Voyages

These are the voyages of the sailing vessel, Wings.

23 June 2017 | Bora Bora
21 June 2017 | Bora Bora
19 June 2017 | Hurepiti Bay
10 June 2017 | Fare Lagoon, Huahine, French Polynesia
09 June 2017 | Fare Lagoon, Huahine, French Polynesia
08 June 2017 | Fare Lagoon, Huahine, French Polynesia
06 June 2017 | Fare Lagoon, Huahine, French Polynesia
05 June 2017 | Fare Lagoon, Huahine, French Polynesia
05 June 2017 | Fare Lagoon, Huahine, French Polynesia
01 June 2017 | Marina near Uturoa, Raiatea, French Polynesia
30 May 2017 | Tapuamu Bay, Taha'a
26 May 2017 | Mooring at the Hibiscus Hotel, Taha’a, French Polynesia
22 May 2017 | Pension Tiare Nui, Raiatea, French Polynesia
20 May 2017 | Pension Tiare Nui, Raiatea, French Polynesia
18 May 2017 | Pension Tiare Nui, Raiatea, French Polynesia
17 May 2017 | Pension Tiare Nui, Raiatea, French Polynesia
16 May 2017 | Pension Tiare Nui, Raiatea, French Polynesia
14 May 2017 | Pension Tiare Nui, Raiatea, French Polynesia
13 May 2017 | Pension Tiare Nui, Bungalow D Raiatea, French Polynesia
13 May 2017 | Pension Tiare Nui, Raiatea, French Polynesia

We Arrive in FP!

13 May 2017 | Pension Tiare Nui, Bungalow D Raiatea, French Polynesia
Tired Bill
I cannot sleep on planes, especially in “regular” seats and not exit rows. In addition to the height problem that I have, the flight was bumpy the entire way, so I enjoyed three or four movies. We departed at midnight-30 and arrived at 0500 at Fa’a International Airport in Papeete, Tahiti. We were bushed! There’s a grogginess that sleep deprivation provides that disallows much constructive thought.

We negotiated French Polynesia Immigration and simply walked by Customs, so had no problem getting into the country everything that escaped removal by Air France. After an hour’s wait, we were able to board the commuter to Raiatea aboard the Air Tahiti flight. The flight itself is only 45 minutes or so, barely time to serve a cup of juice. The views of the Pacific, dotted by tiny islands, was spectacular. We were above the overcast and through breaks in the clouds we could make out the islands. The turboprop descended between Raiatea and Taha’a, then touched down at the airport.

The Air Tahiti magazine that I was reading on the flight had an interesting article on the history of air travel in the country, and the take-away was that it was very new. Seaplanes had been used in the country since the 1920s, but the first airstrip in the country was the US military strip on Bora Bora, and as it was the only strip until the 1980s, Bora Bora was the entry point. I did not know! Since then, most island have acquired strips of their own, but schooners are still used to carry people and supplies among the islands. Interesting.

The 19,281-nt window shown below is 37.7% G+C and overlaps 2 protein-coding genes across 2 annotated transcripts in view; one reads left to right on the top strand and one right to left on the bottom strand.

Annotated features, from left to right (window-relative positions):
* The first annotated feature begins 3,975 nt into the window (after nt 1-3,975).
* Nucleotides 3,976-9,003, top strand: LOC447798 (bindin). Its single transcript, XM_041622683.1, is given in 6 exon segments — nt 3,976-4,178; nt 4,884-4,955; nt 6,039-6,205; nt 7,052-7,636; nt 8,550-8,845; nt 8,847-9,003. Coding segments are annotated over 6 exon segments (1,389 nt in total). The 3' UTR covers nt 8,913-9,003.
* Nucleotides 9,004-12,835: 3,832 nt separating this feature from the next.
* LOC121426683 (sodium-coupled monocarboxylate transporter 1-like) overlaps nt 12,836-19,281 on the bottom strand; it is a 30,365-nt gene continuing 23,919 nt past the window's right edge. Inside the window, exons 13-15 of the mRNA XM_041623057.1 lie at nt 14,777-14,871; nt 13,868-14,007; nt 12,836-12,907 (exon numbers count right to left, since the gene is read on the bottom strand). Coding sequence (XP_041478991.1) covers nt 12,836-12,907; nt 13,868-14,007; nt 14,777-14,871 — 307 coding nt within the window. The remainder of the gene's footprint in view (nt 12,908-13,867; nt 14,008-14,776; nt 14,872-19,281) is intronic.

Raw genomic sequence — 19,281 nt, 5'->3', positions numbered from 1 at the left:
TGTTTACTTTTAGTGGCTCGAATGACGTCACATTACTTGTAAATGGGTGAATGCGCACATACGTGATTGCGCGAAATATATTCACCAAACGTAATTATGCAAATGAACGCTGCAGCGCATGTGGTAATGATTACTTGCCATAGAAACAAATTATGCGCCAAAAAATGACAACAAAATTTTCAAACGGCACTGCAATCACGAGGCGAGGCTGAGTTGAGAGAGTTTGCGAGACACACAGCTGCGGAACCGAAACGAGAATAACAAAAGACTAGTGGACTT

My friend, Peter, mentioned that the cleaner that Air France confiscated, had no chlorine in it, but that it was made by Clorox, a mistake that could easily be made by a non-English speaker. Damn! It was up to us to make sure that we knew what was in each material and provide an MSDS for questionable items. Peter, thanks for the heads-up and you were right. I did go to the Clorox site to confirm it.

Raihau, the nice young manager of Pension Tiare Nui was waiting for us at the Raiatea airport, with a tiny Fiat. We loaded our many boxes and drove to our tiny bungalow, the only one of the available four in which we had not stayed.

We were so totally spent that we unloaded the vehicle and immediately took a multi-hour nap. I pulled myself together to go visit the boat after a few hours, but Conni was out for the count.

Wings is in good shape, overall. I walked around her and noted that a forward, port-side stanchion seemed to hanging from the lifelines. My thought was that it might be been bent through a collision during moving, but also knew that the stanchions are held in their mounts with simple machine screws, and losing a screw might have allowed it to lift. I climbed aboard.

Below decks, she has the mildewy smell of a boat that’s been in storage: not a difficult thing to imagine. Her bilge had some water in it but not much. Her batteries were being charged and were sitting at 13.2V, a great reading. She was dry below, with no damage to gear and no obvious leak stains. I checked the stanchion and found an interesting thing. The bottom several of inches were corroded off! Stainless steel is only stainless when it’s in an oxygen atmosphere, and the bottom of the stanchion was in a mount, and water must have collected and simply allowed corrosion to take the end of the tubing. I inquired later and we can just weld another bottom on the tube and re-insert the tube in the mount.

We’re in French Polynesia. Wings looks to be in decent shape. We’re tired to the point of giddiness but are both OK.

More in the…yawn…morning.
Comments
Vessel Name: Wings
Vessel Make/Model: Passport 40
Hailing Port: Anchorage, Alaska
Crew: William Ennis and Conni Livsey
About: We've been married since 1991, and both retired from our respective jobs (teacher and attorney) after long careers. We live in the most exotic of the United States: Alaska. We cruise on Wings for half the year, enjoying our home state the other part of the year.
Extra:
We've sailed Wings South from Alaska since August, 2010. We joined the BajaHaha from SoCal to Mexico in 2012. We joined the Pacific Puddle Jump in 2013 and crossed the Pacific Ocean. Wings "over-summered" in French Polynesia. We continued our journey through western French Polynesia, Rarotonga [...]
Home Page: http://svwings.com
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